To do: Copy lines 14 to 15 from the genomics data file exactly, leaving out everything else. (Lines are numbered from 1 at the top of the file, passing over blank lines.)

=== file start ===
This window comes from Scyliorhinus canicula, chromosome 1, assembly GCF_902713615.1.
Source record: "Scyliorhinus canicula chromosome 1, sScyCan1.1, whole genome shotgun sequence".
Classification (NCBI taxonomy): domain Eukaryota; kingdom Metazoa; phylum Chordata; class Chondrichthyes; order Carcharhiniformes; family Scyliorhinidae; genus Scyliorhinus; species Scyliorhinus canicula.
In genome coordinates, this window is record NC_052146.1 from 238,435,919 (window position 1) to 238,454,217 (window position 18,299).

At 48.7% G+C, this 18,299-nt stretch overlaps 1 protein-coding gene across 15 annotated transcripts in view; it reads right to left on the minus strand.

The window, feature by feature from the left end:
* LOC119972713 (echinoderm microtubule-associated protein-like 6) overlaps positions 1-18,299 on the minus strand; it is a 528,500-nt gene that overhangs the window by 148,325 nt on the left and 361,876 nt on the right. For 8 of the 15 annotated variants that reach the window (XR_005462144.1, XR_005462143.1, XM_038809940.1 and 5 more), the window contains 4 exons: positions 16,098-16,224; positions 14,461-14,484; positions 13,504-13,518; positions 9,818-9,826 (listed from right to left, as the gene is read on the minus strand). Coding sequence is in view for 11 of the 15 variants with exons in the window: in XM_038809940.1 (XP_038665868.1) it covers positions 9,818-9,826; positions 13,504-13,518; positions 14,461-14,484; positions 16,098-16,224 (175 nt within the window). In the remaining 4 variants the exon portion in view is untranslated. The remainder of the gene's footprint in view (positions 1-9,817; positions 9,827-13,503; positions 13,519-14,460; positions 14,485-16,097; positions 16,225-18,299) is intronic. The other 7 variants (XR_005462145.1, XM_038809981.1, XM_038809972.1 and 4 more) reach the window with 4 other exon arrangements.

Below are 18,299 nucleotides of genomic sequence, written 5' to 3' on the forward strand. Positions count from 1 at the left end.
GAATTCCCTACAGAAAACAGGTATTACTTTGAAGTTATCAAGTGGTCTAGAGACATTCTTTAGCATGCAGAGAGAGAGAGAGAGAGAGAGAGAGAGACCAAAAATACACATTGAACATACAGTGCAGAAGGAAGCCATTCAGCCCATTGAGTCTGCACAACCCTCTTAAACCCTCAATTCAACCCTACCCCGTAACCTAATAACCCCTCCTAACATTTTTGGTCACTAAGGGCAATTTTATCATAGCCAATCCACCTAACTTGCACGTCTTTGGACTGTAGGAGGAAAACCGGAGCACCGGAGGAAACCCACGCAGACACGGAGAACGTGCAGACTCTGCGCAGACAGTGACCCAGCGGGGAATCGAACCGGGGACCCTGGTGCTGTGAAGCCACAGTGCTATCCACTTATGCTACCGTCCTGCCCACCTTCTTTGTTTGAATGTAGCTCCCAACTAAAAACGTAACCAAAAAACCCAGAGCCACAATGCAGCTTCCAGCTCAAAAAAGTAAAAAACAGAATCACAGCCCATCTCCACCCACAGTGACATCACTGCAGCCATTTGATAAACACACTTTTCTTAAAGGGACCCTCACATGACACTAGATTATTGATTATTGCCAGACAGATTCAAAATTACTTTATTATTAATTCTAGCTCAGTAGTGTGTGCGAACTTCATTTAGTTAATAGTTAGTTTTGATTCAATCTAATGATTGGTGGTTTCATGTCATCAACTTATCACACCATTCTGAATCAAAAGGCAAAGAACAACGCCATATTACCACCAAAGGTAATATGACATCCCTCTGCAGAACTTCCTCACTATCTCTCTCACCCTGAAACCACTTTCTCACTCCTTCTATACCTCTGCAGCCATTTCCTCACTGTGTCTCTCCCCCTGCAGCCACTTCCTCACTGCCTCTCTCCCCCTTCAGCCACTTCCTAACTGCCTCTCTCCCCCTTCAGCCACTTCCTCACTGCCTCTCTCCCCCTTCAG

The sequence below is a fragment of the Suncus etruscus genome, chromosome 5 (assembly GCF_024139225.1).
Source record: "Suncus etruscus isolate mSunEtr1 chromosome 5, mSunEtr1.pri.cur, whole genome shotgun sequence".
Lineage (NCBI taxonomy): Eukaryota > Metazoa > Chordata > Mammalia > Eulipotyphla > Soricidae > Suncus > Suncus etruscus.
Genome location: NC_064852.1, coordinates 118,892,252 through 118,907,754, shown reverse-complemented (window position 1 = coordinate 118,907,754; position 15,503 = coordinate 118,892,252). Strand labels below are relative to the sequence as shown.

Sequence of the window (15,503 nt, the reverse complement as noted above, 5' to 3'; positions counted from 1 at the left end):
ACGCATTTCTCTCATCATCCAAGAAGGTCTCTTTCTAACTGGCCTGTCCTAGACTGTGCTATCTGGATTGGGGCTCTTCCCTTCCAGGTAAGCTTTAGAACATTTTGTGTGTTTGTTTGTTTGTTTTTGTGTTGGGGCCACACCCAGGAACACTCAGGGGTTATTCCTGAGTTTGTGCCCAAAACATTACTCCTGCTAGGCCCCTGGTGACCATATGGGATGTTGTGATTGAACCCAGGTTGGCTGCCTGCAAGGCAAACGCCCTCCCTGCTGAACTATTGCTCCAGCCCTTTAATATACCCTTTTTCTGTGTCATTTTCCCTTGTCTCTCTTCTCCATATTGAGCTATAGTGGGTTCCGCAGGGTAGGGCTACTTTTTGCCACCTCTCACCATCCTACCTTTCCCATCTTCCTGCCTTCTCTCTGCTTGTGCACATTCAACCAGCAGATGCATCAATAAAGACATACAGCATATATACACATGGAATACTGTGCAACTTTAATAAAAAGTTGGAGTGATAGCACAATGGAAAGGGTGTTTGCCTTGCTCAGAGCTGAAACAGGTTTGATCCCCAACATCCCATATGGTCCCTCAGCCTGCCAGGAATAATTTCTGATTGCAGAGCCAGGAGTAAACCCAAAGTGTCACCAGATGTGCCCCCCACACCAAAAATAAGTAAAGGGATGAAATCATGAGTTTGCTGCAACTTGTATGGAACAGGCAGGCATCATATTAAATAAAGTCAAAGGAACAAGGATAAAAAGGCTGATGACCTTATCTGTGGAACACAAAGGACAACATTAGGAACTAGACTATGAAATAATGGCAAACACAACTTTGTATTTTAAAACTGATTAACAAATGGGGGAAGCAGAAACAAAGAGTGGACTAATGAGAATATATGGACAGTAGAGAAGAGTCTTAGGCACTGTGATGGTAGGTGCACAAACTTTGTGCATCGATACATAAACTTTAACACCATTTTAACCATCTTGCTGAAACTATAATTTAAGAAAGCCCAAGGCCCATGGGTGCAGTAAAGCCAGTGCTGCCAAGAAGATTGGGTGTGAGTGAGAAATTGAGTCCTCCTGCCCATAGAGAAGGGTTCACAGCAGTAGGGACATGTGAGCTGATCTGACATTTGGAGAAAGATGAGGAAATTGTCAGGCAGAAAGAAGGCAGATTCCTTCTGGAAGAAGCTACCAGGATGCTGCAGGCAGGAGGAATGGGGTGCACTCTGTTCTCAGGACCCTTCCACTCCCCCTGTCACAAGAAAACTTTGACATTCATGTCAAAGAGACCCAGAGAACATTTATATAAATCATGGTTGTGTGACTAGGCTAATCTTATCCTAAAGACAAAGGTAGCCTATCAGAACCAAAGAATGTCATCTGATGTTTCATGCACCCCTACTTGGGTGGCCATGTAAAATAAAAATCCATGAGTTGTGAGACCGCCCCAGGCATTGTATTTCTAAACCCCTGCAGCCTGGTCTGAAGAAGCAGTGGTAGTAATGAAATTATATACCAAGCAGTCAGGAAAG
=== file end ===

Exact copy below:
Sequence of the window (15,503 nt, the reverse complement as noted above, 5' to 3'; positions counted from 1 at the left end):
ACGCATTTCTCTCATCATCCAAGAAGGTCTCTTTCTAACTGGCCTGTCCTAGACTGTGCTATCTGGATTGGGGCTCTTCCCTTCCAGGTAAGCTTTAGAACATTTTGTGTGTTTGTTTGTTTGTTTTTGTGTTGGGGCCACACCCAGGAACACTCAGGGGTTATTCCTGAGTTTGTGCCCAAAACATTACTCCTGCTAGGCCCCTGGTGACCATATGGGATGTTGTGATTGAACCCAGGTTGGCTGCCTGCAAGGCAAACGCCCTCCCTGCTGAACTATTGCTCCAGCCCTTTAATATACCCTTTTTCTGTGTCATTTTCCCTTGTCTCTCTTCTCCATATTGAGCTATAGTGGGTTCCGCAGGGTAGGGCTACTTTTTGCCACCTCTCACCATCCTACCTTTCCCATCTTCCTGCCTTCTCTCTGCTTGTGCACATTCAACCAGCAGATGCATCAATAAAGACATACAGCATATATACACATGGAATACTGTGCAACTTTAATAAAAAGTTGGAGTGATAGCACAATGGAAAGGGTGTTTGCCTTGCTCAGAGCTGAAACAGGTTTGATCCCCAACATCCCATATGGTCCCTCAGCCTGCCAGGAATAATTTCTGATTGCAGAGCCAGGAGTAAACCCAAAGTGTCACCAGATGTGCCCCCCACACCAAAAATAAGTAAAGGGATGAAATCATGAGTTTGCTGCAACTTGTATGGAACAGGCAGGCATCATATTAAATAAAGTCAAAGGAACAAGGATAAAAAGGCTGATGACCTTATCTGTGGAACACAAAGGACAACATTAGGAACTAGACTATGAAATAATGGCAAACACAACTTTGTATTTTAAAACTGATTAACAAATGGGGGAAGCAGAAACAAAGAGTGGACTAATGAGAATATATGGACAGTAGAGAAGAGTCTTAGGCACTGTGATGGTAGGTGCACAAACTTTGTGCATCGATACATAAACTTTAACACCATTTTAACCATCTTGCTGAAACTATAATTTAAGAAAGCCCAAGGCCCATGGGTGCAGTAAAGCCAGTGCTGCCAAGAAGATTGGGTGTGAGTGAGAAATTGAGTCCTCCTGCCCATAGAGAAGGGTTCACAGCAGTAGGGACATGTGAGCTGATCTGACATTTGGAGAAAGATGAGGAAATTGTCAGGCAGAAAGAAGGCAGATTCCTTCTGGAAGAAGCTACCAGGATGCTGCAGGCAGGAGGAATGGGGTGCACTCTGTTCTCAGGACCCTTCCACTCCCCCTGTCACAAGAAAACTTTGACATTCATGTCAAAGAGACCCAGAGAACATTTATATAAATCATGGTTGTGTGACTAGGCTAATCTTATCCTAAAGACAAAGGTAGCCTATCAGAACCAAAGAATGTCATCTGATGTTTCATGCACCCCTACTTGGGTGGCCATGTAAAATAAAAATCCATGAGTTGTGAGACCGCCCCAGGCATTGTATTTCTAAACCCCTGCAGCCTGGTCTGAAGAAGCAGTGGTAGTAATGAAATTATATACCAAGCAGTCAGGAAAG